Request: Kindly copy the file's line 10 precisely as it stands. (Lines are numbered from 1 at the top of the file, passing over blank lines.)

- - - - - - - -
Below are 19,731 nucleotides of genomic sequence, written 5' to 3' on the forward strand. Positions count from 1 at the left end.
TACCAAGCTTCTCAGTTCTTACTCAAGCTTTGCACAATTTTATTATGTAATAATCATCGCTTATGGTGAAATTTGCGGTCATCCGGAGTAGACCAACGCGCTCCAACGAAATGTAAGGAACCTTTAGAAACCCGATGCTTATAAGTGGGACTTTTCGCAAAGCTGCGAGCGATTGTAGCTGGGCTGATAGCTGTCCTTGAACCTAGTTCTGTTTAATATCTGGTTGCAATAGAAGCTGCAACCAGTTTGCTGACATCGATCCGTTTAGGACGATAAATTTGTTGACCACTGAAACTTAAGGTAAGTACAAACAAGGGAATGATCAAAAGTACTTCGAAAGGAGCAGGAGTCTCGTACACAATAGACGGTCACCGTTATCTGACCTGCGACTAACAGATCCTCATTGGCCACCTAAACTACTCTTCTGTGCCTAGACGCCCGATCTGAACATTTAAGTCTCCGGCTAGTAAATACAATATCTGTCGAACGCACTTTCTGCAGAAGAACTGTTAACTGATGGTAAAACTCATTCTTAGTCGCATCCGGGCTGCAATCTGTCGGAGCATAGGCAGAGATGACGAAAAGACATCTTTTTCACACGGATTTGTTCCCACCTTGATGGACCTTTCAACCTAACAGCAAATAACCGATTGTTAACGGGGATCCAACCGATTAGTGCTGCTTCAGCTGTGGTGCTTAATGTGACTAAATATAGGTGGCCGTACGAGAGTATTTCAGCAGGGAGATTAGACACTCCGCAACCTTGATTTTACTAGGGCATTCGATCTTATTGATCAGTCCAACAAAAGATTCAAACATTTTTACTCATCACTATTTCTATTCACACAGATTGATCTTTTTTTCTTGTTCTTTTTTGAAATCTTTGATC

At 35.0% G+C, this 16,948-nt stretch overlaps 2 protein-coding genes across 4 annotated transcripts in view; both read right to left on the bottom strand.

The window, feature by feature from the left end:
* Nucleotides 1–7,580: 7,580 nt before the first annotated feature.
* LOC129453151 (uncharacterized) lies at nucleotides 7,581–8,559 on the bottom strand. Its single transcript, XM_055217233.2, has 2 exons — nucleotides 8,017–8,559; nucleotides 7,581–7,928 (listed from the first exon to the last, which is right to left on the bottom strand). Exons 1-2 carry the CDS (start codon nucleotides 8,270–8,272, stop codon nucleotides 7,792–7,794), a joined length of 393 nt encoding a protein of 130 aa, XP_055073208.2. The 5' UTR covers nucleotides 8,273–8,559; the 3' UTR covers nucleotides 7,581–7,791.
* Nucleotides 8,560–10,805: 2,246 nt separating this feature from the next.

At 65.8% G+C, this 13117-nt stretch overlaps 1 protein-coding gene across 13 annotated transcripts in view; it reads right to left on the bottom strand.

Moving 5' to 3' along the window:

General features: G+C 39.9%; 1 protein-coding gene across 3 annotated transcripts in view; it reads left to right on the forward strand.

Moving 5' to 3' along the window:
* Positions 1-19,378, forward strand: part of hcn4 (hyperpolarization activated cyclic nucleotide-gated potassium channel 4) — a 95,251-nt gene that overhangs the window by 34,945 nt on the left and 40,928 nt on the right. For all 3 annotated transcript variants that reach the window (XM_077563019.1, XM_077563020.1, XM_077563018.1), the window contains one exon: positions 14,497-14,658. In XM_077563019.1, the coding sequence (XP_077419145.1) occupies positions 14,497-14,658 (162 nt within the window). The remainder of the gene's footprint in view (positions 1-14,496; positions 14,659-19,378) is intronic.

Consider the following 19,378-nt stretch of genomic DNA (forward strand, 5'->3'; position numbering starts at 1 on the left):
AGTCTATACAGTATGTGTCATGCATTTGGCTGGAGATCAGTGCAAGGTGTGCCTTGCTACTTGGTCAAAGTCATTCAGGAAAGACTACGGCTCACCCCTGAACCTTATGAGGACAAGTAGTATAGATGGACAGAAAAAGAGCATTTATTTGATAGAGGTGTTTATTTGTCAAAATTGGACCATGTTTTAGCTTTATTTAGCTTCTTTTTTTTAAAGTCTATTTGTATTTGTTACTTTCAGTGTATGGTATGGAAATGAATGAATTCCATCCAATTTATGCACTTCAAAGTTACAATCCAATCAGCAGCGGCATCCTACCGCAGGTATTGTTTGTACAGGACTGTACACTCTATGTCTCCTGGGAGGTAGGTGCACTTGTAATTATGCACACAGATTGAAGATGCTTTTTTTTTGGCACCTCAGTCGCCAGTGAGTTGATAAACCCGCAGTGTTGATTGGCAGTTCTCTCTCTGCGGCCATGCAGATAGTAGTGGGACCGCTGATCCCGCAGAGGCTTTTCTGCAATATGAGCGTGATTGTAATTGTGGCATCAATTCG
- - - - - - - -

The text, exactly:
General features: G+C 39.9%; 1 protein-coding gene across 3 annotated transcripts in view; it reads left to right on the forward strand.